Superconducting Cables (AmpaCity)



Transportation of electricity using power cables often results in losses, especially over larger distances, which effectively reduces the potential efficiency of the delivered power for all sources that rely on this technology. This may be particularly relevant for renewable generation sources, where resources such as wind or hydro power can be far away from the point of consumption.


Superconductors are state-of-the-art in different applications, such as magnets for medical tomography (MRT). The AmpaCity project introduces an innovative technical solution for efficient electricity distribution using superconductors. These systems can carry 100-times higher energy density compared to standard copper cables. With the AmpaCity project, the company innogy brings a world premiere to Germany: two transformer substations in Essen city centre were linked with a superconducting cable for the first time. The underground cable transmits electricity over a distance of one kilometre almost completely without losses. This replaces up to five conventional 10,000-volt cables.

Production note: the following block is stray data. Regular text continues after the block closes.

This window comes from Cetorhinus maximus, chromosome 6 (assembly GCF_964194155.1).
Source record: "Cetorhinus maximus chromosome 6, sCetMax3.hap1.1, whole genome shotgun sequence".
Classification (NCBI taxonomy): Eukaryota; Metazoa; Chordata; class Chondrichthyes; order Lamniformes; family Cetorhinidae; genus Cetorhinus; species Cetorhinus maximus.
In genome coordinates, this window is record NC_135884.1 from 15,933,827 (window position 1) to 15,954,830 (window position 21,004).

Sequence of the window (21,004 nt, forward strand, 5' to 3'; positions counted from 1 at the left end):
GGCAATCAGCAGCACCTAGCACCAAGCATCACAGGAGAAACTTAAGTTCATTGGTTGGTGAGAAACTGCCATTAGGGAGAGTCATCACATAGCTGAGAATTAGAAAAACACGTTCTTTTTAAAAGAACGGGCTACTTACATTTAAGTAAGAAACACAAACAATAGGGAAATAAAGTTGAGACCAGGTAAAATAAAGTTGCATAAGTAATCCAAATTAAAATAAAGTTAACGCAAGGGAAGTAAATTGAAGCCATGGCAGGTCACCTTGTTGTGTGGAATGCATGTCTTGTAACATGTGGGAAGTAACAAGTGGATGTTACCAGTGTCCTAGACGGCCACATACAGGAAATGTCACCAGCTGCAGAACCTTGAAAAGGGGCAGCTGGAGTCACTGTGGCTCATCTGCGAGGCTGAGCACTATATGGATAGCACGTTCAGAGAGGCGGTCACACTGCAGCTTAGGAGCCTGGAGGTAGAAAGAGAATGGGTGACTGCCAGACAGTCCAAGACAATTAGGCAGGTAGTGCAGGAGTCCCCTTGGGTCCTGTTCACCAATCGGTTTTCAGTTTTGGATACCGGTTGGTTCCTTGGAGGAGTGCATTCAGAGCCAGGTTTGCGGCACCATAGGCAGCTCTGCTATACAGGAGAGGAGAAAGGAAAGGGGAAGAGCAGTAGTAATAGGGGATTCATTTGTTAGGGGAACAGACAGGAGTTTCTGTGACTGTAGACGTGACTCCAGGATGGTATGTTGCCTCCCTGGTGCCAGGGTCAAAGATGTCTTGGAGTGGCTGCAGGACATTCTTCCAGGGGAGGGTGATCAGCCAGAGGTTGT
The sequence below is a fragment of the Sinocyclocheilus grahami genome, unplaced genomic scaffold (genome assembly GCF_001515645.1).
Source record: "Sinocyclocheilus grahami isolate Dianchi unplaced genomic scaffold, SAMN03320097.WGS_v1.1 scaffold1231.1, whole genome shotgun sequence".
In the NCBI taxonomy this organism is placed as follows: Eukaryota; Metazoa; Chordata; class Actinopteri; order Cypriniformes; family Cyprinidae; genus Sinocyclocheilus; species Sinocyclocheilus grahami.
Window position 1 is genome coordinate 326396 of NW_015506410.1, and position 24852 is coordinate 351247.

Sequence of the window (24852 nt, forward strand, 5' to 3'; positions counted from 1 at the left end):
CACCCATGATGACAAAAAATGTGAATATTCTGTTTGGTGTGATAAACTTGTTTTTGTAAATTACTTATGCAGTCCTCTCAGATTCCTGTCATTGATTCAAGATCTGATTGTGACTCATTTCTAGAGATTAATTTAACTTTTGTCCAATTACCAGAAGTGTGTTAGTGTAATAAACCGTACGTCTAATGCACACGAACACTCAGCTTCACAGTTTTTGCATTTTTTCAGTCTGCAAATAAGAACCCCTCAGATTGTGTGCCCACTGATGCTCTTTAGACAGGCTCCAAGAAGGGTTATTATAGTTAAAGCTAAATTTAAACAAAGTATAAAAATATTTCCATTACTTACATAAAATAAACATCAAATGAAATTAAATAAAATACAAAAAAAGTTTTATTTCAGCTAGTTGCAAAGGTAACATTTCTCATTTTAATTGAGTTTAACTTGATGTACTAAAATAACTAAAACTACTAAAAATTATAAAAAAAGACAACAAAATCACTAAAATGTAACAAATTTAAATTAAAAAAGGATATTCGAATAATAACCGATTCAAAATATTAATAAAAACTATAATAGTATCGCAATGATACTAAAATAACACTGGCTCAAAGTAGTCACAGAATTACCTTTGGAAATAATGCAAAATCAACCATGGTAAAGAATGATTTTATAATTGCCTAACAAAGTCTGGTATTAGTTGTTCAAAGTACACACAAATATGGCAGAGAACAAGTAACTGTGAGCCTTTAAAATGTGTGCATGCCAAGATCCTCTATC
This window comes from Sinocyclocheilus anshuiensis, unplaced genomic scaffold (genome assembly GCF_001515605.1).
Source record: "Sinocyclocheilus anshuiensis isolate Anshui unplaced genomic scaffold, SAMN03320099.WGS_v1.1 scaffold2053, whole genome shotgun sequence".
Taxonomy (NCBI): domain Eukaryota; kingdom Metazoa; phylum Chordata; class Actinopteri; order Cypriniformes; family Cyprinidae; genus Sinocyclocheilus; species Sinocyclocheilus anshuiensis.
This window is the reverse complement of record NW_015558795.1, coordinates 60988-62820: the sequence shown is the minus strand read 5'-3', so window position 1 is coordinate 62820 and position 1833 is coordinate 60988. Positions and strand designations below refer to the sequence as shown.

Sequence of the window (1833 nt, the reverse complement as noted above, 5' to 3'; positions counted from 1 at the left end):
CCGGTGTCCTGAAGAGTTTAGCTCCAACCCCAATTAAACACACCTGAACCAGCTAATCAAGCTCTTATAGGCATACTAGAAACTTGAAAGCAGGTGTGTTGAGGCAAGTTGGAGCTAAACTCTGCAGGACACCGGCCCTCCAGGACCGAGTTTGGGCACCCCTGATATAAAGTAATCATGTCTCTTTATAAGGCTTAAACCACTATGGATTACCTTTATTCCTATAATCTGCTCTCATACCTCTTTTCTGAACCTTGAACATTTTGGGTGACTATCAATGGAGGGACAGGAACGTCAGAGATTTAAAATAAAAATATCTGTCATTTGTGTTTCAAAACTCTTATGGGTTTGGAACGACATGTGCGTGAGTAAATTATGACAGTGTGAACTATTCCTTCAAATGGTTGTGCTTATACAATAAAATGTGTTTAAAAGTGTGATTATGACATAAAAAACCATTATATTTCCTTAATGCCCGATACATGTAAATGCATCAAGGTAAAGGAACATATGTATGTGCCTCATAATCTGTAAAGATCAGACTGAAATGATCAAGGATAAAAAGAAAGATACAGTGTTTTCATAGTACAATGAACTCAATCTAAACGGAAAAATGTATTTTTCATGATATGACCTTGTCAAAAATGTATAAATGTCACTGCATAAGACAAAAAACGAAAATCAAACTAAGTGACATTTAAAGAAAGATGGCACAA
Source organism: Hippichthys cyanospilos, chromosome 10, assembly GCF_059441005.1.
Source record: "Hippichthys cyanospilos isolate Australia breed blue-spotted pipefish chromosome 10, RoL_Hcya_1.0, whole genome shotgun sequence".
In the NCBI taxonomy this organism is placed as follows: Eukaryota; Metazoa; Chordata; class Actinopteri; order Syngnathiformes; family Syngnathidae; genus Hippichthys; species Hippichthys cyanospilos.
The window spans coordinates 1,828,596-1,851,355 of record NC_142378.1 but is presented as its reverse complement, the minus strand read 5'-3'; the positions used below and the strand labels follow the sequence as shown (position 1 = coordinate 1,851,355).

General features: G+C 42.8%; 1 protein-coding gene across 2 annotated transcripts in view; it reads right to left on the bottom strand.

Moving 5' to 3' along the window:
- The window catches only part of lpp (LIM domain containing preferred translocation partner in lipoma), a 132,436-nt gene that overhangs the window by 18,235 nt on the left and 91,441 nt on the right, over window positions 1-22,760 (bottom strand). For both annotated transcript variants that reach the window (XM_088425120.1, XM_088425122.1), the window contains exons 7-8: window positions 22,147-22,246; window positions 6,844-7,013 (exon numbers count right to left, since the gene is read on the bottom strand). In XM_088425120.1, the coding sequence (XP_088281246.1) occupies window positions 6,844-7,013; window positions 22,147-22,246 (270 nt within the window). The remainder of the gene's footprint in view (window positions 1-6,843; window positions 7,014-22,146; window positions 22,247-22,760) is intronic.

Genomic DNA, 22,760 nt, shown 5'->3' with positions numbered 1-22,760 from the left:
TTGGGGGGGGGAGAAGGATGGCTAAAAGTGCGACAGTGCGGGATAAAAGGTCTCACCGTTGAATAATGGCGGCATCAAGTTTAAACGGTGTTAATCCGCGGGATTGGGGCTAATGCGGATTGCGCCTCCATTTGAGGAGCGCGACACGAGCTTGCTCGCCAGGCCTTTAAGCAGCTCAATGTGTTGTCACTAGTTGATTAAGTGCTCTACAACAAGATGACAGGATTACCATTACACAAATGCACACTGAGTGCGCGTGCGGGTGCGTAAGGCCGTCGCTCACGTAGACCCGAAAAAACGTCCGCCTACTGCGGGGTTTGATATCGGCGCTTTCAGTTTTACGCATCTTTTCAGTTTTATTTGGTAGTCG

The AmpaCity project is a showcase for the application of high temperature superconducting cables for medium voltage power distribution without any losses in an urban environment. First sets of field data have been obtained and will be used to set up similar solutions using high temperature superconducting devices in daily life.


A typical 380kV 1.1 GW transmission power line shows losses of roughly 1%, or 11 MW, per 100 km. This results in yearly losses of 96 MWh per 100 km. In addition, specific losses of distribution grids are higher. The usage of superconducting cables mitigates significant parts of losses in the electric grid.

Analyses of the economic aspects of the application of high temperature superconductivity in medium voltage power distribution are being conducted. In order to proceed with the application of high temperature superconductivity in medium voltage power distribution systems, further field studies with increased transmission distances and capacities are necessary, especially in large cities and/or large industrial areas.

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